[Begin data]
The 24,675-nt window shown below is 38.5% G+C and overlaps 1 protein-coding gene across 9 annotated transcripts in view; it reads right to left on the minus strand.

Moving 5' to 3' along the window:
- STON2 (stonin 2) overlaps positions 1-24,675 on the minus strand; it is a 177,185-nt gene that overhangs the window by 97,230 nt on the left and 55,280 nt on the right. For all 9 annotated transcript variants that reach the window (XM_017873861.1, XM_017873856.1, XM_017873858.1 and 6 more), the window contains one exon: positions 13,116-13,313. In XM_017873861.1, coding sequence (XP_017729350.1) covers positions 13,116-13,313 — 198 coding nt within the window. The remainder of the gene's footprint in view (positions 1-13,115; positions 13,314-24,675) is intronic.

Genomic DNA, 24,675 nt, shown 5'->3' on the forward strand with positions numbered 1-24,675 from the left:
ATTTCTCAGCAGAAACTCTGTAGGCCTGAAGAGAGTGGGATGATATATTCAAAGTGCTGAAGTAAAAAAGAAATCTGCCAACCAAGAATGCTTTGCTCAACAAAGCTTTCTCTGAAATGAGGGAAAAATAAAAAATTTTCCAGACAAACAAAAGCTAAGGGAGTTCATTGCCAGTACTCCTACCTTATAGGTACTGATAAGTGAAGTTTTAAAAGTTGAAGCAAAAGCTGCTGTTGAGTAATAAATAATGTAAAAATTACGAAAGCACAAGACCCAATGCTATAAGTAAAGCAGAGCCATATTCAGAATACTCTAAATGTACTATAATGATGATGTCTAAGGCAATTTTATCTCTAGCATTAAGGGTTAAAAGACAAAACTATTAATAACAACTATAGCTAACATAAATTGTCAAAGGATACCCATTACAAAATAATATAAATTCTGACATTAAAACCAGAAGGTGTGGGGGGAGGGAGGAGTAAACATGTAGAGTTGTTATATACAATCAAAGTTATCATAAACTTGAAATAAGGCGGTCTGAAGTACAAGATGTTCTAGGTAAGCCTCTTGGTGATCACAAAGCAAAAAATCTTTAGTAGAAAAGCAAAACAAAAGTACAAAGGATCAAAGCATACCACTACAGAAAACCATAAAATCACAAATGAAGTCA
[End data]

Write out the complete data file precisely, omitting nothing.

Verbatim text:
The 24,675-nt window shown below is 38.5% G+C and overlaps 1 protein-coding gene across 9 annotated transcripts in view; it reads right to left on the minus strand.

Moving 5' to 3' along the window:
- STON2 (stonin 2) overlaps positions 1-24,675 on the minus strand; it is a 177,185-nt gene that overhangs the window by 97,230 nt on the left and 55,280 nt on the right. For all 9 annotated transcript variants that reach the window (XM_017873861.1, XM_017873856.1, XM_017873858.1 and 6 more), the window contains one exon: positions 13,116-13,313. In XM_017873861.1, coding sequence (XP_017729350.1) covers positions 13,116-13,313 — 198 coding nt within the window. The remainder of the gene's footprint in view (positions 1-13,115; positions 13,314-24,675) is intronic.

Genomic DNA, 24,675 nt, shown 5'->3' on the forward strand with positions numbered 1-24,675 from the left:
ATTTCTCAGCAGAAACTCTGTAGGCCTGAAGAGAGTGGGATGATATATTCAAAGTGCTGAAGTAAAAAAGAAATCTGCCAACCAAGAATGCTTTGCTCAACAAAGCTTTCTCTGAAATGAGGGAAAAATAAAAAATTTTCCAGACAAACAAAAGCTAAGGGAGTTCATTGCCAGTACTCCTACCTTATAGGTACTGATAAGTGAAGTTTTAAAAGTTGAAGCAAAAGCTGCTGTTGAGTAATAAATAATGTAAAAATTACGAAAGCACAAGACCCAATGCTATAAGTAAAGCAGAGCCATATTCAGAATACTCTAAATGTACTATAATGATGATGTCTAAGGCAATTTTATCTCTAGCATTAAGGGTTAAAAGACAAAACTATTAATAACAACTATAGCTAACATAAATTGTCAAAGGATACCCATTACAAAATAATATAAATTCTGACATTAAAACCAGAAGGTGTGGGGGGAGGGAGGAGTAAACATGTAGAGTTGTTATATACAATCAAAGTTATCATAAACTTGAAATAAGGCGGTCTGAAGTACAAGATGTTCTAGGTAAGCCTCTTGGTGATCACAAAGCAAAAAATCTTTAGTAGAAAAGCAAAACAAAAGTACAAAGGATCAAAGCATACCACTACAGAAAACCATAAAATCACAAATGAAGTCA